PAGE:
The book is one of a series about towns in the US. Each has a personal history as important to preserve as the big events. It’s like lots of pennies make up a dollar. Lots of stories about people make up a country.

Saturday, October 05, 2019

Marché musings

There are so many reasons that marché shopping is so rewarding rather than just going to a supermarket. Yuck

A Catalan lady had pumpkins. Unlike in the US, they aren't everywhere. We noticed next to the pumpkins and gourds, a green veggie that we didn't know what it was...so we asked. Not only did she give us the name (which I can't spell) she told me to boil it, peel it, and then mash it adding olive oil (preferred), butter and maybe parsley. It can also be roasted, she said. Then she asked where Sherlock was. She agreed the marché with all those ankles and feet is not a good place for him. I  will try it Monday.

When I got them home, I added  a couple of googly eyes. Maybe I should have done a third.

Going back out we ran into our friend/builder and discussed the project for the Nest: minor repairs and painting.

We gave empty cartons to the egg lady as we bought her eggs. She has lots of chickens but we always recycle our cartons. Another woman came by with empty cartons. The egg lady says she either has none or a surplus. Surplus is better.

We met two friends from Provincetown, MA who are visiting. They were buying marché clothes for their winter in Mexico.

A quick stop at the art gallery to see the latest exhibition. The curator (also a friend) explained why the paintings were so dark. The artist lost all his family in the Holocaust. She applauded that I likened them in style to Rembrandt who was an influence.

At the librarie (bookstore) the owner pointed out that they had another writer who also had English Translations  and she was signing. She is a dual citizen and we had a long chat and I hope we can get together when we can arrange it.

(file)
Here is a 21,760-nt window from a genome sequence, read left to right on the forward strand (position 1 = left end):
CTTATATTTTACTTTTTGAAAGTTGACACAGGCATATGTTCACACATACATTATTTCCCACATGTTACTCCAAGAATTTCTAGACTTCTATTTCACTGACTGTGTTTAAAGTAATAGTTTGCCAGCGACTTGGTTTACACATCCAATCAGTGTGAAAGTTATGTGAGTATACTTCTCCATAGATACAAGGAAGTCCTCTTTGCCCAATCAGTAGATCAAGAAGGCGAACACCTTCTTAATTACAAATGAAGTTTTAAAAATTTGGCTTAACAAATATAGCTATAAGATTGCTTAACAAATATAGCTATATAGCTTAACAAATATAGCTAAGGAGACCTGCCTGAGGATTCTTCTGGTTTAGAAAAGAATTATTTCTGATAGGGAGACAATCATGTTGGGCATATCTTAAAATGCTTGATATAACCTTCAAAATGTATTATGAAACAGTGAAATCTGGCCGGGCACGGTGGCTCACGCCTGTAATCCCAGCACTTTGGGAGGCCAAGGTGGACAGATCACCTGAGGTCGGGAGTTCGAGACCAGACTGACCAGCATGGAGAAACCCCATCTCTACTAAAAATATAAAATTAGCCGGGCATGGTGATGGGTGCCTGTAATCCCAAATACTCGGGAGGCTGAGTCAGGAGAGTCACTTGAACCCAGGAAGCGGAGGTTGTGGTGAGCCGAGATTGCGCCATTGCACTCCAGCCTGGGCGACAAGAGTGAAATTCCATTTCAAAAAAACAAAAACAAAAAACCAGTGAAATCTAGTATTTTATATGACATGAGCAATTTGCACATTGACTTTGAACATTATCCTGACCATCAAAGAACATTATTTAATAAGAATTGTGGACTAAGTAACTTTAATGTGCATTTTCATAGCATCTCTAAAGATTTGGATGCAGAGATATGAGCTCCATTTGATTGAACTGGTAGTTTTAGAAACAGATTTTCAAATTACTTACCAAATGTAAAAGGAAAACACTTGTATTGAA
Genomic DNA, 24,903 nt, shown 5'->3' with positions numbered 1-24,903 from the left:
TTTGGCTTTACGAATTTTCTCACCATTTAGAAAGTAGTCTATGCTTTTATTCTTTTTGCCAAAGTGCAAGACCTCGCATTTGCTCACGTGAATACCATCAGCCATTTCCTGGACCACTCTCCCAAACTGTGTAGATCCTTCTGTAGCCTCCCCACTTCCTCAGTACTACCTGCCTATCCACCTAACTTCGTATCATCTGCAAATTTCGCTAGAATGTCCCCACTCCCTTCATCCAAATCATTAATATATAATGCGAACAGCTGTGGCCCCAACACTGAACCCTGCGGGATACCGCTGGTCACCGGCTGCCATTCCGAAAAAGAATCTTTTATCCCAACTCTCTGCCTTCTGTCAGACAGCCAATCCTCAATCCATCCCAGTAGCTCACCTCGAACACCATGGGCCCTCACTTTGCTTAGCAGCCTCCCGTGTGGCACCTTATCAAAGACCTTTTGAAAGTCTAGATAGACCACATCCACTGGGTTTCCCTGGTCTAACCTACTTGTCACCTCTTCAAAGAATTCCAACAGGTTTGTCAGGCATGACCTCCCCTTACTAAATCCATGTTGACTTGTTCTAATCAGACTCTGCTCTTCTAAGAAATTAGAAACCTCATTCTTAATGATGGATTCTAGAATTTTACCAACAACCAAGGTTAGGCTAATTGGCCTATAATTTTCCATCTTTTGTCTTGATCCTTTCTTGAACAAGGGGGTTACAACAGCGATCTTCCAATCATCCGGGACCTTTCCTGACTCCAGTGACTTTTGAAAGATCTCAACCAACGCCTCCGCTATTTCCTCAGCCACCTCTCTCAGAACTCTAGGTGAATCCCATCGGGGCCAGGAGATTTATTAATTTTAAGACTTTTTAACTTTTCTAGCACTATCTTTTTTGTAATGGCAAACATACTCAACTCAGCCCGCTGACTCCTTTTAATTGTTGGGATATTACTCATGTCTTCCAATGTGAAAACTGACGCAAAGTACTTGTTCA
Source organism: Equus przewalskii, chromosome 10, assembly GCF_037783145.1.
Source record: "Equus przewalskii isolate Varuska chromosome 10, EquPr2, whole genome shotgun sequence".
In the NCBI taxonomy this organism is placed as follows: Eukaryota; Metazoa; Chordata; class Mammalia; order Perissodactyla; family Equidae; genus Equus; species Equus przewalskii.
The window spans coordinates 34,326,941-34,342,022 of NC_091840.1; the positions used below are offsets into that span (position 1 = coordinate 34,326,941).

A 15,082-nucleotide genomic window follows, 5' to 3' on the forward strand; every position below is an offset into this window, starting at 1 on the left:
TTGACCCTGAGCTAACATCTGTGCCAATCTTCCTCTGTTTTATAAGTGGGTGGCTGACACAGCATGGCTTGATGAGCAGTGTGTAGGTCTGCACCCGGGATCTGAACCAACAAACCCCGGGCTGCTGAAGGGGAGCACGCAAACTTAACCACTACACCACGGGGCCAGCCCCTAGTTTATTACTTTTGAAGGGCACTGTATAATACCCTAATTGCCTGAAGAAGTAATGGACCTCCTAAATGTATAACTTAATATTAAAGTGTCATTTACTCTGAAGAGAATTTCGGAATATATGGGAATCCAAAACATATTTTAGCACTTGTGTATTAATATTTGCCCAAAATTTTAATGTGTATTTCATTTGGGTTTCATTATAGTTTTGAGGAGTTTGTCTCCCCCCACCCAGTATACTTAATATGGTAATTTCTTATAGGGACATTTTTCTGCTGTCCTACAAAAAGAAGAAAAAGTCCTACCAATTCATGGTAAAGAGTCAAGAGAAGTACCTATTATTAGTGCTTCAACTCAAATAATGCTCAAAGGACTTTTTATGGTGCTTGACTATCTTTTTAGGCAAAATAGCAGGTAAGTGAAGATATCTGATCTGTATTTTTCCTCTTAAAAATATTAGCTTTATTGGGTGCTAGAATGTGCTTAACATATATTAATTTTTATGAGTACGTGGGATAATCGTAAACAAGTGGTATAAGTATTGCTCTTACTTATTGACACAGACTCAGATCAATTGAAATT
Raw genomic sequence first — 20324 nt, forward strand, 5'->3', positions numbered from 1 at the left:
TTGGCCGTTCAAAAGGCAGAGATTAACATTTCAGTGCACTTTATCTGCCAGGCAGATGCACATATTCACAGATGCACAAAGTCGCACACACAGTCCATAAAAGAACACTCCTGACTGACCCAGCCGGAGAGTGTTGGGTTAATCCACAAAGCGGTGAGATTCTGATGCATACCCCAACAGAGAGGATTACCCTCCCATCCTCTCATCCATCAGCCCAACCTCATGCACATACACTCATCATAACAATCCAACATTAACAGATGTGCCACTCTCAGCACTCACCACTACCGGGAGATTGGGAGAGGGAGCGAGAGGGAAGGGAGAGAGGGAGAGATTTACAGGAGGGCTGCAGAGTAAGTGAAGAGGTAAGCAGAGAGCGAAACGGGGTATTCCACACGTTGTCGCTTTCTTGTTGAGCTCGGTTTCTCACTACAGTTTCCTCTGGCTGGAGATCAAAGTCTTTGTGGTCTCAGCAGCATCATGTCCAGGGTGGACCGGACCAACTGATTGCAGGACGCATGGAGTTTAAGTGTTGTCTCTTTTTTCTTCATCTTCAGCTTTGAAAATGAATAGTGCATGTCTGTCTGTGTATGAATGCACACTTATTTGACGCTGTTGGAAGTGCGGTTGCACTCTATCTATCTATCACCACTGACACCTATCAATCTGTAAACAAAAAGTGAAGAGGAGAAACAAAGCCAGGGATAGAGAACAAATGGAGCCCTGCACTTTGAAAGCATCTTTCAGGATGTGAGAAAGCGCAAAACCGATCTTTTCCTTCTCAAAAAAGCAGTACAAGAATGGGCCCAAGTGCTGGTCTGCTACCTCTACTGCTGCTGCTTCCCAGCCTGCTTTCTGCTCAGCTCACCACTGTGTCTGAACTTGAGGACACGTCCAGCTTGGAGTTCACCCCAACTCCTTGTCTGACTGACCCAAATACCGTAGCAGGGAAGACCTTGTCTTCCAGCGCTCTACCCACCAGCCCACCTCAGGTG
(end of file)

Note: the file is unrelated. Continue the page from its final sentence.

We stopped by Les Gourmandise de Pauline. We'd seen on Facebook that she had made oreo cheesecake and we bought two for our afternoon tea. In chatting with Pauline, a lovely and hard working young woman, she talked about visiting her brother in Lake Havasu City. I told her I had worked for them in Boston. At the time sales people working from leads decided who might be a perspective buyer and then sent them on their private planes to see property. Mondays when the sales results were in was always exciting. Getting people on the flight didn't count. Getting buyers on the planes did.

We looked at scarves from one of the stands and told a couple of buyers how there are youtubes to show all the ways to tie scarves.


We stopped at L'Hostalet, the hotel/café near us. Hot chocolate for Rick, tea for me and their special mini cakes was great.




Wednesday, October 02, 2019

Why

I don't understand.

Why do those who have so much begrudge others who have so little.

Take Jeff Bezos, one of the richest men in the world. Yes, he build a tremendous empire often on the backs of others.

Why then would he refuse medical insurance to his part time workers. It would only cost him a couple hours of his pay, if that.

It is not just Bezos. U.S Congressmen who have great health care and pensions want to reduce or eliminate both to those that live ordinary lives. Most are millionaires.

This is just two examples of too many.

Years ago my roommate and my three-year old daughter were on the way to the swimming pool. My roommate picked up the ball.

My daughter grabbed the ball. "Mine."

My roommate said nothing until my daughter reached for the towel. "Mine,"  my roommate said. She repeated the same thing to everything my daughter touched. My daughter got the message.

We are all better when we share some of our surplus. I don't understand why others don't think this way.

Why?

Why?

Why?